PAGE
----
I’m giving this advice to myself as much as I’m giving it to anyone else, because I’m still learning patience. I’m still learning to trust. Some days all I want is to be there already, to be living my dream of writing full time—but in reality I’m working a day job and plinking away at the keyboard in my spare hours, believing that someday things will be different. Believing that where I am now is actually a good place. A building place.
One more thing: don’t be afraid to use writing as a tool to explore your own struggles. That can be a difficult process, but it’s a rewarding one. Dare to venture into the dark corners of your heart. Wrestle with what you find there. If you write as a means of personal transformation, that story is going to connect with readers on a deep level too.
10.) Lastly, would you mind sharing with us a snippet of your writing? It can be from anything at all!
WHAT TO CHOOSE, WHAT TO CHOOSE. All right, how about a snippet from The Brightest Thread, the novel I aim to publish first. This scene takes place in the dream realm, where Luci is currently trapped along with everyone else within the castle at the time the curse fell.
“I’m not blaming you, Aleida. I just—there’s so much to absorb.” Luci stood, restless energy coiling within. The flower chair withered away. The mist now seemed more impregnable than any castle walls, for it promised to bar her way for a lifetime. She whirled on Aleida. “Will I die when the century is complete? People do not live to be one hundred and sixteen, not that I’ve ever seen. Please, how do I get out?” She pulled in a ragged breath. “How do I wake up?”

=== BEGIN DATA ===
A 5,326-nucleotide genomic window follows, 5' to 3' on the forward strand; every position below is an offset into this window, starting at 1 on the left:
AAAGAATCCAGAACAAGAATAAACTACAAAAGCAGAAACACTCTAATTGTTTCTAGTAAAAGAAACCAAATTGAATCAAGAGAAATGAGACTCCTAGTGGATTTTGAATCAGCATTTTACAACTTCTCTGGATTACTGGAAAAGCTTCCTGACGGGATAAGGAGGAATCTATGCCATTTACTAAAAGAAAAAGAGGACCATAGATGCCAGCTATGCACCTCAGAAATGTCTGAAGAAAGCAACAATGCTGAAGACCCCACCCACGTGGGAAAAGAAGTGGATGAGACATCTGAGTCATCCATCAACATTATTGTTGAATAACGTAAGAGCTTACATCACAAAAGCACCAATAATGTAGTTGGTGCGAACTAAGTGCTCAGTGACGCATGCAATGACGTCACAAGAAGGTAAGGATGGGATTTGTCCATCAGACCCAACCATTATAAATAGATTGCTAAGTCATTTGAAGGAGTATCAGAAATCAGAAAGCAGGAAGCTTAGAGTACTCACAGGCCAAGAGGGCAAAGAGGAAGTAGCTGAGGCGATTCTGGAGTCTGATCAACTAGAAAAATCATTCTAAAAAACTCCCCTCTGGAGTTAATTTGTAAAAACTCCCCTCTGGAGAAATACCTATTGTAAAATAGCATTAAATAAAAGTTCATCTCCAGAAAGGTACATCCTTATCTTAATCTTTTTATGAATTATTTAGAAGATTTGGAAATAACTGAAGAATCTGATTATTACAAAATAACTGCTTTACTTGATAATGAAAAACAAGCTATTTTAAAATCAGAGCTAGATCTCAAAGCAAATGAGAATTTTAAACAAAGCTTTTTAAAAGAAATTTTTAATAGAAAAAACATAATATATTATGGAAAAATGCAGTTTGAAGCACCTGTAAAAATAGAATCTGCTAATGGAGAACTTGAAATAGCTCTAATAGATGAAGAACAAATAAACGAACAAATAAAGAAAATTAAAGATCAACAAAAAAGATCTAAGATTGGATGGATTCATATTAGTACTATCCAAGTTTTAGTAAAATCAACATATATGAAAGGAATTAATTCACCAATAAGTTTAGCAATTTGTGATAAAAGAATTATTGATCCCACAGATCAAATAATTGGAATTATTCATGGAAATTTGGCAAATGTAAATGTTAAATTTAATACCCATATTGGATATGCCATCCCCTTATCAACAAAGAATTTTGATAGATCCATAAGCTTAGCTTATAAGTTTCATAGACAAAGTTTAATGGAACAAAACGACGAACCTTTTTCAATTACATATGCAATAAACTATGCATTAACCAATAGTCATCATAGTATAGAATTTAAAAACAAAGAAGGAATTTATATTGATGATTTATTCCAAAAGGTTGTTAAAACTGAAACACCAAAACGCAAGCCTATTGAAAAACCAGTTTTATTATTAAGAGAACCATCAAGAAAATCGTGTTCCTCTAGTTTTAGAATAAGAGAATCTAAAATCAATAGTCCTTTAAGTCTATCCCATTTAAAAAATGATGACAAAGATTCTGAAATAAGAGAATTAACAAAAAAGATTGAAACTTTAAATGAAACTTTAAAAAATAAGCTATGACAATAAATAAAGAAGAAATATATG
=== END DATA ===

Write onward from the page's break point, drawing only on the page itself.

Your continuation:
Aleida stared, eyes dull with hopelessness. Then a spark flared. She squared her shoulders, and the drawbridge armrests snapped up. “There is a magic deeper than any blessing or curse.” Though quiet, her words echoed against the mist. “It lies within the very marrow of the earth’s bones. We fairies cannot touch it.”
“What is it?” Luci whispered.
“The power of truest love. Not mere affection or selfish infatuation. The kind of love that begs nothing for itself, but offers everything for another. Truest love bleeds.”
“Where can it be found?”
The spark in Aleida’s eyes dimmed like an ember exposed to a cold draft. “I haven’t seen it in my lifetime. It may not even exist.”
Luci tried to breathe. “But if I find it, somehow it will wake me?”
Aleida spread her hands helplessly. “All I know is if it exists, it comes from somewhere deep. And the deeper the magic, the more powerful it is.”
The mist swirled around Luci’s feet, slowly at first, then faster, whipping her skirt and tangling her hair. Without a word, she sprinted away. This time she did not fall into oblivion.
She ran with eyes fixed on the threads of color.
Thanks so much for having me, Christine! You’re a fabulous interviewer, and it was a pleasure being featured on Musings of an Elf.
It was my honor! I had too much fun.
And guess what, dear readers? Tracey is doing a full take over of my blog and shall be answering any comments you have for her. So if you have further questions, ask away!
Do you have any more questions or comments
for Tracey? How ‘bout that gorgeous snippet?
SO MUCH TALENT. A special thanks to Tracey
for doing this. I loved having you on my blog!!!